A Case for Taiwan’s Participation at the World Health Assembly

The Sixty-eighth session of the World Health Assembly (WHA) in Geneva 18–26 May 2015. I Image: WHO/V. Martin

As Prime Minister Justin Trudeau is encouraging Canadians during this Mental Health Week to raise awareness about mental health, it is hoped that attention can also be drawn to an important but sometimes invisible issue regarding the health welfare of the 23 million people in Taiwan.

Taiwan is looking for its continuous participation in the World Health Assembly (WHA) hosted by World Health Organization (WHO) in Geneva starting from May 22. The deadline of registration for this year’s WHA is fast approaching. Taiwan, being an observer to the WHA for the past eight consecutive years, still awaits the invitation and calls for international support.

WHO’s Constitution proclaims “The enjoyment of the highest attainable standard of health is the fundamental rights of every human being without distinction of race, religion, political belief, economic or social condition.” Taiwan, as a responsible member of the international community, shares the noble ideal of WHO and since 1996 has contributed over US$6 billion in international medical and humanitarian aid, benefiting millions of people directly or indirectly in over 80 countries. However, it was not until SARS outbreak in 2003 severely hit Taiwan (Canada as well) and took many lives did the world seriously face the bitter truth that Taiwan had no access to WHO at all. Canada decided to join the other like-minded countries in rendering support to Taiwan’s inclusion to WHA. Six years later, Taiwan received the first invitation. It is greatly appreciated that Canada was one of the countries holding bilateral meetings with Taiwan on the margins of the Assembly in 2009.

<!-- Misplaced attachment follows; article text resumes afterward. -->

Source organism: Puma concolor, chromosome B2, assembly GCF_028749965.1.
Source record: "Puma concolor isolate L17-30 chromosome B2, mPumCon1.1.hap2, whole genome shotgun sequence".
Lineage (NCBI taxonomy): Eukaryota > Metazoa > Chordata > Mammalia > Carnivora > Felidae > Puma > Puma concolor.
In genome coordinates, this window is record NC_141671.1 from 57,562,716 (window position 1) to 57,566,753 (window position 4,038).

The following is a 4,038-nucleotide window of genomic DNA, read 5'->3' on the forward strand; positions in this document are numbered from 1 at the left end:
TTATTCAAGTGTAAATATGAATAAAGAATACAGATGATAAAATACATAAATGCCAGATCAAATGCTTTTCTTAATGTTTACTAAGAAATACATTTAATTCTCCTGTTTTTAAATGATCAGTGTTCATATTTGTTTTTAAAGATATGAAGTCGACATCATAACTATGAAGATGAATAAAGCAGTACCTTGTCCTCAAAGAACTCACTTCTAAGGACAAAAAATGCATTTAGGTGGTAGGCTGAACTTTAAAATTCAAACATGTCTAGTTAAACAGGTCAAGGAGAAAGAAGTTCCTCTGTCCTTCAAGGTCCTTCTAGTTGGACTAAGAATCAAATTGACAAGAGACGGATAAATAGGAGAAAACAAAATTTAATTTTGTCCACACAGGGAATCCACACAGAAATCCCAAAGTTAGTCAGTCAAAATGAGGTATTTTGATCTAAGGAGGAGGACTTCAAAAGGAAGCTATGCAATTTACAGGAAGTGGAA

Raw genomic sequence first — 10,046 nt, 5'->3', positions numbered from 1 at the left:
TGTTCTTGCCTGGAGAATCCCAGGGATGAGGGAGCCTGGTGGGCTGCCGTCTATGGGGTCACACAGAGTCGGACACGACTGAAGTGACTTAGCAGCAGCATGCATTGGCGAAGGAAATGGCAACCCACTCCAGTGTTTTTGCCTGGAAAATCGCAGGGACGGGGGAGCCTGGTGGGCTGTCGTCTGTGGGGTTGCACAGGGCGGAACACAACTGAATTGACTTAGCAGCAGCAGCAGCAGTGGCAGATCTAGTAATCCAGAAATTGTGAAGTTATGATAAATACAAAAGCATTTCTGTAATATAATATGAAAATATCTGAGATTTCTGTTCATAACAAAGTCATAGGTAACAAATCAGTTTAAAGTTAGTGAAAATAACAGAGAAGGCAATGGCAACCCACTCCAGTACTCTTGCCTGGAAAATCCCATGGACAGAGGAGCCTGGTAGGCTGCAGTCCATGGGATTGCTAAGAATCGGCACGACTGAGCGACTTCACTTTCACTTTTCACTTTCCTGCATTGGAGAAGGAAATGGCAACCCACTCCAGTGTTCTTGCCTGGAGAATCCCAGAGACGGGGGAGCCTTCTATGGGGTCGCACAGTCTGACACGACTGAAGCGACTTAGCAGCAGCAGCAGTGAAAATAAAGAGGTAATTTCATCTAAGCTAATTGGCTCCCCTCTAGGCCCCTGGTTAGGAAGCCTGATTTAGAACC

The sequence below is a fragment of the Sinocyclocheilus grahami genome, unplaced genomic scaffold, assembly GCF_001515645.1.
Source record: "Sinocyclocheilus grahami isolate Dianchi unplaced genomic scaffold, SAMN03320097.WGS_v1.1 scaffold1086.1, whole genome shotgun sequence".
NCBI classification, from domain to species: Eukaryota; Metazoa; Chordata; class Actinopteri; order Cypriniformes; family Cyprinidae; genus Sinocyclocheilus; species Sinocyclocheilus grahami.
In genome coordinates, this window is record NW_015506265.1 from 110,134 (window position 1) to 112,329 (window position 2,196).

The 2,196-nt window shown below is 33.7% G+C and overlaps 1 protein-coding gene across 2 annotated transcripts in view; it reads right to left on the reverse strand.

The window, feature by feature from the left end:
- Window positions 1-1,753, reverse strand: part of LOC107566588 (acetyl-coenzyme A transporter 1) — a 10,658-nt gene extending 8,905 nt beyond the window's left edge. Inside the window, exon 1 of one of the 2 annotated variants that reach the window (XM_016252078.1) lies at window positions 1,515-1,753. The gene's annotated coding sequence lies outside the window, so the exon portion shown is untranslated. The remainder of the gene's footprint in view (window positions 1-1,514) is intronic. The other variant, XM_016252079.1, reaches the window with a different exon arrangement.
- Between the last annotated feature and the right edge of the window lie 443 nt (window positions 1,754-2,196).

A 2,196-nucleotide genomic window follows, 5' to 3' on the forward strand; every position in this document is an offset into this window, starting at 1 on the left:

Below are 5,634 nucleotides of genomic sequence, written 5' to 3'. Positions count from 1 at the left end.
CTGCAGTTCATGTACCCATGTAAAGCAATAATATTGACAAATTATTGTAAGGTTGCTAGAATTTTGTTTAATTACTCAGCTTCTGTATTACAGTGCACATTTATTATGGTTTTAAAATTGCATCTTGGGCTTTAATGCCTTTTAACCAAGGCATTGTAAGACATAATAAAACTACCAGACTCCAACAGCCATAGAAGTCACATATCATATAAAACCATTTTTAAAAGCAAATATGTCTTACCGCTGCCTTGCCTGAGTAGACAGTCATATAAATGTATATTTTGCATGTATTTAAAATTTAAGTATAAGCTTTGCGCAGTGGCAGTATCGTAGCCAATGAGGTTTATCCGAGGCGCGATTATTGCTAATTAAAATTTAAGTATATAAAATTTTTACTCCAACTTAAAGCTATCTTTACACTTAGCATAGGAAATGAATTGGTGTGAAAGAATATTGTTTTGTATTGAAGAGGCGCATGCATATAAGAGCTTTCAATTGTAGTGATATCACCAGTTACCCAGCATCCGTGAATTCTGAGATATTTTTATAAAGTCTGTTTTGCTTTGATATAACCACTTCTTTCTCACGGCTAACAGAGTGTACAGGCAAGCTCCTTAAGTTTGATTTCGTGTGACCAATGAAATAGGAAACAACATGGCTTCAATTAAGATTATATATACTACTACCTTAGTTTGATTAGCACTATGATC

For several decades, Taiwan has always supported the WHO’s work in many part of the world. Meanwhile Taiwan also needs the world to help ensure the health welfare of its people. An outbreak of infectious diseases such as MERS, Ebola or Zika would be amplified by Taiwan’s critical transportation position given its air links to nearly 140 cities around the world. Global efforts in pandemic control and health protection should not stop at geographic boarders and should go beyond political hedges. Denying Taiwan’s attendance at WHA not only discourages a willing giver, it may also recreate a loophole in the international health system.

While Canadians are reassured to get the mental health care they need, we hope the health and well-being of the 23 million people in Taiwan can also be considered and supported here in Canada. The reason is simple: Taiwan’s continuous participation in the WHA is crucial to WHO’s goal of “health for all,” including people with mental or physical illness, be they in Canada or in Taiwan.

Catherine Y. M. Hsu is the Director General of Taipei Economic and Cultural Office, Toronto.

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